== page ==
Forget your 5 a day, how about eating dozens of tomatoes in a few hours? This sight greeted me at Thompson & Morgan's (T&M) trials ground on Tuesday, ready for 15 or so of us to sample these tomatoes. At the front you can see 8 'traditional' varieties ready for our assessment, with bowls of 9 each of 'coloured' and 'cherry' tomatoes lined up for later.
As with wine tasting, the bottles of water and crackers you can see were much needed accessories to stop our palates becoming jaded, though thankfully we were allowed to swallow our efforts rather than using a spittoon.
Much chewing and thought ensued, with us assessing each variety for its appearance, skin thickness, initial taste, juiciness and flavour. I ignored a plea from a fellow assessor for us all to add salt to our tomatoes; I haven't cooked with salt for decades, so I knew his assertion it improves the flavour wouldn't apply to me.
At the end of each round we had to announce our own winner and loser in each category . We turned out to be a fickle bunch, with one person's favourite quite often despised by their neighbour. It's all a matter of taste!
With our assessments totted up, the overall winners and losers were announced, and the names of the tomatoes revealed. Here a little impishness crept in, as T&M's vegetable expert, Colin Randall confessed some supermarket purchases were sprinkled in to see what we made of them. Luckily none of these came out as a winner.
|T&M's Colin Randall treads carefully in the outdoor trials plot after Monday's deluge of rain|
In between each round of sampling, we were taken around the outdoor and indoor trials areas. Outdoors there's a major blight trial taking place, both as part of a Europe-wide initiative and in T&M's own work with bringing new varieties to market. Other trials included looking at fertiliser treatments and grafted plants.
Tomato flavour, particularly sweetness is one of the key criteria for a successful new introduction, so it was interesting to see the almost instant assessment provided by the pictured Brix Refractometer. Brix is a measurement of sweetness of solutions and is used for a variety of vegetables and fruit. A tomato with a score of 10 or more is considered sweet. It was interesting to see variations in sweetness were found in the same variety grown under different fertiliser regimes.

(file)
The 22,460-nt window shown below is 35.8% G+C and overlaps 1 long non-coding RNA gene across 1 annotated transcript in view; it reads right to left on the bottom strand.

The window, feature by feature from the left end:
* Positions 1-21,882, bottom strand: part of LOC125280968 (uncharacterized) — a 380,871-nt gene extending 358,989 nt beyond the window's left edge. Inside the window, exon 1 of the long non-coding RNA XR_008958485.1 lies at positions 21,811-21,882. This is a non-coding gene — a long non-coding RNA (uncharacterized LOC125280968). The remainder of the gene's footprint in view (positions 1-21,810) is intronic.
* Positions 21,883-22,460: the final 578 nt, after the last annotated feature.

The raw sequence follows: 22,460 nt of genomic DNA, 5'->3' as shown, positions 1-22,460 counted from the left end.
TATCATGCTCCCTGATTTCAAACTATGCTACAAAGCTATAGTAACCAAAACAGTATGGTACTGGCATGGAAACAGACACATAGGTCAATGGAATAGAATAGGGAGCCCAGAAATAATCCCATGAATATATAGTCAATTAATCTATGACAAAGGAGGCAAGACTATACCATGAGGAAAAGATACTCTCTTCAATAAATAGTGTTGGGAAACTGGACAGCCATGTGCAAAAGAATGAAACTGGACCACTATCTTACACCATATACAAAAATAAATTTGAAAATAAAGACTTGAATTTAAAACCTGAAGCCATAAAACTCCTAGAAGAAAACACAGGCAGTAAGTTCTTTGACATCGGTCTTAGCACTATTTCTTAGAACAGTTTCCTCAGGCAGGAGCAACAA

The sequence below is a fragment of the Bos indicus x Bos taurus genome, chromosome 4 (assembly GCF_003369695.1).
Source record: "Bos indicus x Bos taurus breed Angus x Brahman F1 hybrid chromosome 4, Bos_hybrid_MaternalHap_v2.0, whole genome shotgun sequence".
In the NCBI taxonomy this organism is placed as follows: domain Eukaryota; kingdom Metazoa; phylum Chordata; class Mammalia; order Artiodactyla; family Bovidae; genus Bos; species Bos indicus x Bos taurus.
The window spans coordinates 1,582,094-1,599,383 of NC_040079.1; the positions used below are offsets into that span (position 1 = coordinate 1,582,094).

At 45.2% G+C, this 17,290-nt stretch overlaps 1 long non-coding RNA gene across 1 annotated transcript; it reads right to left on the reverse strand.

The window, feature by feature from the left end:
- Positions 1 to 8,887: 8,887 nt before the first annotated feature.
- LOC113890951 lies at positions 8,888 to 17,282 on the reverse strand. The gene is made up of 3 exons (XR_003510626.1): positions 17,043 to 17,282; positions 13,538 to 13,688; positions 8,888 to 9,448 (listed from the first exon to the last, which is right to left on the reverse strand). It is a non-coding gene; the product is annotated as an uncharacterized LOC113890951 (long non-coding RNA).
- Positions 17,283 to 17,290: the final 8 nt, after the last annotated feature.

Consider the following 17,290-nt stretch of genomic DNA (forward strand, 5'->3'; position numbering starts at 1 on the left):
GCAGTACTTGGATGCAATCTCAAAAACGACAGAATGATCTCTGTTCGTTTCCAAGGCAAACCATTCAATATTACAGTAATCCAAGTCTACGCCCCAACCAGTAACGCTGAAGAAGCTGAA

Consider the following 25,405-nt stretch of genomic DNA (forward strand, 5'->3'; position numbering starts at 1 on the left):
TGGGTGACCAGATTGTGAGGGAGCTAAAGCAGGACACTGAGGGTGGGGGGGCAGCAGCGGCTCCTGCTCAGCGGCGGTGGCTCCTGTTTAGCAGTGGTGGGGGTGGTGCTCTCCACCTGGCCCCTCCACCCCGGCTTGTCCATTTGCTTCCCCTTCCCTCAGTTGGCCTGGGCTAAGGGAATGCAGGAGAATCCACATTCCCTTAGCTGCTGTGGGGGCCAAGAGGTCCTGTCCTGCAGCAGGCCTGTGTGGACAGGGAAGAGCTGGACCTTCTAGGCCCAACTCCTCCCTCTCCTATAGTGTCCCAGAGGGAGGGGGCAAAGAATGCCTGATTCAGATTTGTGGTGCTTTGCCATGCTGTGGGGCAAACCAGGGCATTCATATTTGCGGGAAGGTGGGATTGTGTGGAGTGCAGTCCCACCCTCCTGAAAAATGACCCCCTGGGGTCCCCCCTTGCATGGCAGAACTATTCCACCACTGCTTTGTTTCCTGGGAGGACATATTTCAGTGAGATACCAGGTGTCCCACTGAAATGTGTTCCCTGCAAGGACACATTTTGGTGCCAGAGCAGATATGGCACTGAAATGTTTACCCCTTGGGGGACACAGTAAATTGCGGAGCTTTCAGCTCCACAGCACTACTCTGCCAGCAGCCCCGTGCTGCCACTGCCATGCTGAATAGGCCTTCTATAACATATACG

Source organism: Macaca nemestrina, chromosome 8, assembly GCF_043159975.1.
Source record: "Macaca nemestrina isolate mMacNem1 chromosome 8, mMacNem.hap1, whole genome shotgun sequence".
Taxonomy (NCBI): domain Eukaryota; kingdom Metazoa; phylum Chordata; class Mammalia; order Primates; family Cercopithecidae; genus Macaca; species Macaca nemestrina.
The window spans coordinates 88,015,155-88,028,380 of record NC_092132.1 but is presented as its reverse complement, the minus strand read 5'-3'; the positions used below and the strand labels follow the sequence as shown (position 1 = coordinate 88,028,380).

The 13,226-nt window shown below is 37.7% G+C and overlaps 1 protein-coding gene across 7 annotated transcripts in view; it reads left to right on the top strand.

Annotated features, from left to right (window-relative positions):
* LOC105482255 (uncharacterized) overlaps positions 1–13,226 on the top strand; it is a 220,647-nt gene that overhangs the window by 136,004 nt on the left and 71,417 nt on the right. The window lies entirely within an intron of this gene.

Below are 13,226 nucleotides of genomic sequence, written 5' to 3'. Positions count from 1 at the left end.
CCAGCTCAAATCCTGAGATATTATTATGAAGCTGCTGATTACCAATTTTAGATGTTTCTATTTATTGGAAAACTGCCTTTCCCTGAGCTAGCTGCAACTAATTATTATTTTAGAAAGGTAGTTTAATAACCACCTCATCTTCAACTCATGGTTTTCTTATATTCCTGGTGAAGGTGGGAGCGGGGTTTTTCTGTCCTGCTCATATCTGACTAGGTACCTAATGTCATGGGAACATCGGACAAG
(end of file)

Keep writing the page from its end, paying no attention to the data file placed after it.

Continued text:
We were invited to snack along the rows of tomatoes, and I confess that once I'd popped a cherry tomato or two, I simply couldn't stop. I must have eaten around 100 tomatoes of various sizes, shapes and colour on the day.
Our assessment duties over, we were invited to Jimmy's Farm for a spot of lunch and to have a look at T&M's new garden there. Unfortunately the day's fine weather turned to rain soon after we arrived, so that part of the visit was cut short. Luckily, I was there a couple of weeks ago for a bloggers' get together, so here's a few photos of what caught my eye from a sunnier time. Click to enlarge for a better view.
Several of the other attendees have blogged about their visit already, so I'll leave the story of that day in their capable hands:
- The Thompson & Morgan Open Garden - Alison
- Side Order of Begonia With That Madam? - Jane
- Thompson and Morgan Press Day 2015 - Katy
- Last Week I Visited Jimmy's Farm - Sara
- New on the Menu for Bees for 2016 - Sarah
Let me know if I've left anyone out. My thanks to everyone at T&M for 2 fun-filled and educational days.